New Data From NEA and BEA on the Economic Impact of Arts in the U.S.; Arts Contribute More Than $760 Billion to the U.S. Economy (National and State Data)
From the NEA and BEA:
New data released today by the U.S. Bureau of Economic Analysis (BEA) and the National Endowment for the Arts (NEA) offers an insightful picture of the impact the arts have on the nation’s economy. The arts contribute $763.6 billion to the U.S. economy, more than agriculture, transportation, or warehousing. The arts employ 4.9 million workers across the country with earnings of more than $370 billion. Furthermore, the arts exported $20 billion more than imported, providing a positive trade balance.
Produced by the BEA and NEA, the Arts and Cultural Production Satellite Account (ACSPA) tracks the annual economic impact of arts and cultural production from 35 industries, both commercial and nonprofit. The ACPSA reports on economic measures—value-added to gross domestic product (GDP) as well as employment and compensation. For the first time, the report also includes the arts impact on state economies as contributions to gross state product (GSP). The numbers in this report are from 2015, the most recent reporting year.
Key Findings and Links to Data Resources
• For all national findings, see this arts data profile.
- The arts contributed $763.6 billion to the U.S. economy in 2015, 4.2 percent of GDP and counted 4.9 million workers, who earned $372 billion in total compensation.
• The arts added four times more to the U.S. economy than the agricultural sector and $200 billion more than transportation or warehousing.
• The arts saw a $20 billion trade surplus, leading with movies and TV programs and jewelry.
• The arts trended positively between 2012 and 2015 with an average growth rate of 2.6 percent, slightly higher than 2.4 percent for the nation’s overall economy. Between 2014 and 2015, the growth rate was 4.9 percent in inflation-adjusted dollars.
• Among the fastest-growing industries within the ACPSA are web streaming and web publishing, performing arts presenting, design, and architectural services.
• Tax-exempt performing arts organizations (those producing art and those presenting the art of others) contributed $9 billion to the U.S. economy and employed 90,000 workers, who earned $5.6 billion in total compensation.
• Consumers spent $31.6 billion on admissions to performing arts events, $1 billion more than projected.
• The value added by performing arts presenting (tax-exempt and for-profit) rose by 9.5 percent during the recent three-year period.
The value-added to a state’s economy defined as contributions to the GSP is noted for individual ACPSA industries and the states in which that industry ranked above the national average. For example, as a percentage of GSP, Montana leads the country in musical instrument manufacturing, Nevada is at the top for performing arts companies, and Louisiana follows only California and New York as the premiere state for movie production.
For all state findings, see this arts data profile.
Other leading states are:
• Graphic design in Illinois contributed $589.5 million to GSP, 69 percent above the national rate.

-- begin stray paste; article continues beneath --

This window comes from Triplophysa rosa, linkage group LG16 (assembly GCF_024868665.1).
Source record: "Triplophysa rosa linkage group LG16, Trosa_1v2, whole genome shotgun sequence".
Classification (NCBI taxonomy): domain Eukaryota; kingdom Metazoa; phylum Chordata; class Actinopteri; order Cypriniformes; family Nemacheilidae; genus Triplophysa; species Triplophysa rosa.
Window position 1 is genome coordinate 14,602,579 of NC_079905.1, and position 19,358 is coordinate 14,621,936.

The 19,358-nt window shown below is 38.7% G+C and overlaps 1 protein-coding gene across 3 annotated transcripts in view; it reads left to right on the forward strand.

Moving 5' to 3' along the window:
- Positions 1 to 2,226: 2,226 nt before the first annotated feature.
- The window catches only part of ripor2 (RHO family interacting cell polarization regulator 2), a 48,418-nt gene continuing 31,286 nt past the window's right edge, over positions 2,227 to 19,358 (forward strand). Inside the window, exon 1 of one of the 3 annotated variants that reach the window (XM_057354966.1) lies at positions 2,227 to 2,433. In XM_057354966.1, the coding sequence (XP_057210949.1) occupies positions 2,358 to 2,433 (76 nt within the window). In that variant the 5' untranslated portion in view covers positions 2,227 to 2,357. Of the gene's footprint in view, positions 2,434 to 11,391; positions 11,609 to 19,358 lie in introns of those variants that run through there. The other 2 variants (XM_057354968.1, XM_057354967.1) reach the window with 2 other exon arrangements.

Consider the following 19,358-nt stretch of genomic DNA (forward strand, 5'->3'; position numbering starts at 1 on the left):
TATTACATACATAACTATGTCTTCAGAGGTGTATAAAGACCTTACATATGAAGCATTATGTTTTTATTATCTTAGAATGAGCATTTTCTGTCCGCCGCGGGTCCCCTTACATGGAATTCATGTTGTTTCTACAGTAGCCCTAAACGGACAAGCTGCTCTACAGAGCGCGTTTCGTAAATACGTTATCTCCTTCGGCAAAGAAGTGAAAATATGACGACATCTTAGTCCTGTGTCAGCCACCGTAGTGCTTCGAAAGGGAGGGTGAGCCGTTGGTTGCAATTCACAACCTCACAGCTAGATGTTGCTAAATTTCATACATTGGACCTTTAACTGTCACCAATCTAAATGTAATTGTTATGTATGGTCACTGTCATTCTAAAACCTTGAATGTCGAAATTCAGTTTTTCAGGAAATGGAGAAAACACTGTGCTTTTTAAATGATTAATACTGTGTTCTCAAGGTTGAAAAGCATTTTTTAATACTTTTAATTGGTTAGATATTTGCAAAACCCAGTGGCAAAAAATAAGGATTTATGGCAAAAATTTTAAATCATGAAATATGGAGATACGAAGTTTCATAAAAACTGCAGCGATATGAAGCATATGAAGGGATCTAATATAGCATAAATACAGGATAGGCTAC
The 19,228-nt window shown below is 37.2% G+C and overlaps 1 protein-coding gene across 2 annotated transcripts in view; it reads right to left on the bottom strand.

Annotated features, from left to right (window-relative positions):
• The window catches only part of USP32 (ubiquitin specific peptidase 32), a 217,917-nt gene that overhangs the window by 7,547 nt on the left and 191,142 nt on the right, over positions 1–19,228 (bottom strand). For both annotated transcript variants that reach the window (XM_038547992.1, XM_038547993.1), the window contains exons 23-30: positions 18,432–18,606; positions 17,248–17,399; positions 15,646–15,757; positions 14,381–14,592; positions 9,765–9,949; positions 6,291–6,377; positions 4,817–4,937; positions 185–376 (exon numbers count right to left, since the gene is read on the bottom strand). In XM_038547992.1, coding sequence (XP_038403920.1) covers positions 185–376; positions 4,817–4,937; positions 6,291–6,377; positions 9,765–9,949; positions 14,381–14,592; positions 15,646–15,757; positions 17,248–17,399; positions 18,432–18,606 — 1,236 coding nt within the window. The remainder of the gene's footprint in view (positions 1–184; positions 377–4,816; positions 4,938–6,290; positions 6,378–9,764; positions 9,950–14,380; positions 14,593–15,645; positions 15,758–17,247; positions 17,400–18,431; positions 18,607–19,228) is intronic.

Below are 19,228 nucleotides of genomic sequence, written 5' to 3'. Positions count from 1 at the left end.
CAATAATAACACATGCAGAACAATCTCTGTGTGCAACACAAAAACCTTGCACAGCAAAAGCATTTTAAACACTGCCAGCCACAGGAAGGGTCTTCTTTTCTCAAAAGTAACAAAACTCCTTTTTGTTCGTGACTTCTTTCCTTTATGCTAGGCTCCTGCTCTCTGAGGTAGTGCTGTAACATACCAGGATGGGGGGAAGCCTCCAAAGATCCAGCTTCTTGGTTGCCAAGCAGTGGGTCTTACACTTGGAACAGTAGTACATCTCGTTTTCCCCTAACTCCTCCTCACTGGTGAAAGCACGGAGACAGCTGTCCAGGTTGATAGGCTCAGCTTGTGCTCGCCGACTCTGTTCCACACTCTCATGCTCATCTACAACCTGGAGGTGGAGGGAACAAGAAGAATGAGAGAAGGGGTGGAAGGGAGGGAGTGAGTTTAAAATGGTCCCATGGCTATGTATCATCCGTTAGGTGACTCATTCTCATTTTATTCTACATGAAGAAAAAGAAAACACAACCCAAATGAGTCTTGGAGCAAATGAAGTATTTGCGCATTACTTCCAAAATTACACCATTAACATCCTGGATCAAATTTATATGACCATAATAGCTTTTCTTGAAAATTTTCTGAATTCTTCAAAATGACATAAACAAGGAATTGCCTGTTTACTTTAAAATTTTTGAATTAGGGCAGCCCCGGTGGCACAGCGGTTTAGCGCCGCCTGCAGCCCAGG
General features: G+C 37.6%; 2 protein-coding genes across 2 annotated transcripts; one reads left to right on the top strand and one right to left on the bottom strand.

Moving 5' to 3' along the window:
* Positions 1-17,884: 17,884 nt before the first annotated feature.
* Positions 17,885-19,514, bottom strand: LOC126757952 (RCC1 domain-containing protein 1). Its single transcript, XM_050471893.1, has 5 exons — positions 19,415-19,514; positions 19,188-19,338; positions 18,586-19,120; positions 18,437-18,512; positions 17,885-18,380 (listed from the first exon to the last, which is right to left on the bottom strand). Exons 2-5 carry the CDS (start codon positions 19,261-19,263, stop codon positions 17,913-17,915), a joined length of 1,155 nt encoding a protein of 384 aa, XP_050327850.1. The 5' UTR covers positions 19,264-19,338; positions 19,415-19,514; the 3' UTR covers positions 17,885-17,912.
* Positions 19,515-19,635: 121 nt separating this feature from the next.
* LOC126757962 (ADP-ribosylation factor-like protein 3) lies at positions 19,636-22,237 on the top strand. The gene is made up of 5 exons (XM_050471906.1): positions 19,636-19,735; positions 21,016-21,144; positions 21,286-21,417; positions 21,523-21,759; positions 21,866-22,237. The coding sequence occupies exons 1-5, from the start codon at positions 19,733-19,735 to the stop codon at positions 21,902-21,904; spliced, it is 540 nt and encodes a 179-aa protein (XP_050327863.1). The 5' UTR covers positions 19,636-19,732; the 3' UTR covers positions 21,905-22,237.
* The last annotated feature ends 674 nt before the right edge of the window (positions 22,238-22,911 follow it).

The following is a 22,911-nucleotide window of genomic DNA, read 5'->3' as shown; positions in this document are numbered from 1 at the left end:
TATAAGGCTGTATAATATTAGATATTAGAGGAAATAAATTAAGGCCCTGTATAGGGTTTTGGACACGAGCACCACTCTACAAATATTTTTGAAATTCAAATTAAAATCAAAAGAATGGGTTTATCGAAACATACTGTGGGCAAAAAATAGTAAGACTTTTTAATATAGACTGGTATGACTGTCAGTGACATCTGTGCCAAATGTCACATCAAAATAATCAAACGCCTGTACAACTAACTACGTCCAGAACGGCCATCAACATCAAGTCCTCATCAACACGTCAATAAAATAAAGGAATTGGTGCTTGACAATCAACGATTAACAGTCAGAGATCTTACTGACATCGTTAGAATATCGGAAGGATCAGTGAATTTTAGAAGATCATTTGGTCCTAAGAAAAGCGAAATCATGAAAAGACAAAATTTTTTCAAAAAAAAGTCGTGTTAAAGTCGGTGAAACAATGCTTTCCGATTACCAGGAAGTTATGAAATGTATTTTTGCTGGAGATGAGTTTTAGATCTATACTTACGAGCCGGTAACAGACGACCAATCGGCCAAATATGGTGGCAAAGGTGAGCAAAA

• Architectural services in Massachusetts added $804.6 million, 73 percent greater than the national rate.
• Industrial design in Michigan added $429 million, 9 times the national rate.
• Jewelry manufacturing in Rhode Island contributed $224 million, 33 times the national rate.
• Art‐related printing in Wisconsin contributed $530.9 million to the state’s economy, four times greater than the national rate.
In a research brief looking at rural states, North Carolina and Tennessee had the largest rural arts economies with value-added from rural areas in both states totaling more than $13 billion.
In a research brief about the fastest-growing arts economies, Washington State and Utah topped the list with average annual growth rates over five percent between 2012 and 2015.
More state examples are on the State Highlights Fact Sheet.
The NEA, BEA, and the National Assembly of State Arts Agencies have developed resources to help users navigate the data.
• A Key to ACPSA Industries describes the 35 ACPSA industries and the percentage and amount of economic value ascribed to each.
• The NEA created five research briefs featuring national and state overviews, plus special topic areas:
o The Economic Contributions of Tax-Exempt Performing Arts Organizations
o Rural State Arts Economies
o Three Years of Fast-Growing Arts Industries at the State-Level
• Through an award from the NEA, the National Assembly of State Arts Agencies produced an interactive dashboard that allows users to explore key information for individual states.
• The Bureau of Economic Analysis’s state fact sheets feature ACPSA value-added, employment, compensation, top industries, trends, and rankings for 50 states and the District of Columbia.
• Two interactive infographics produced by the NEA offer a quick and fun look at national and state data.
About Gary Price
Gary Price (firstname.lastname@example.org) is a librarian, writer, consultant, and frequent conference speaker based in the Washington D.C. metro area. He earned his MLIS degree from Wayne State University in Detroit. Price has won several awards including the SLA Innovations in Technology Award and Alumnus of the Year from the Wayne St. University Library and Information Science Program. From 2006-2009 he was Director of Online Information Services at Ask.com. Gary is also the co-founder of infoDJ an innovation research consultancy supporting corporate product and business model teams with just-in-time fact and insight finding.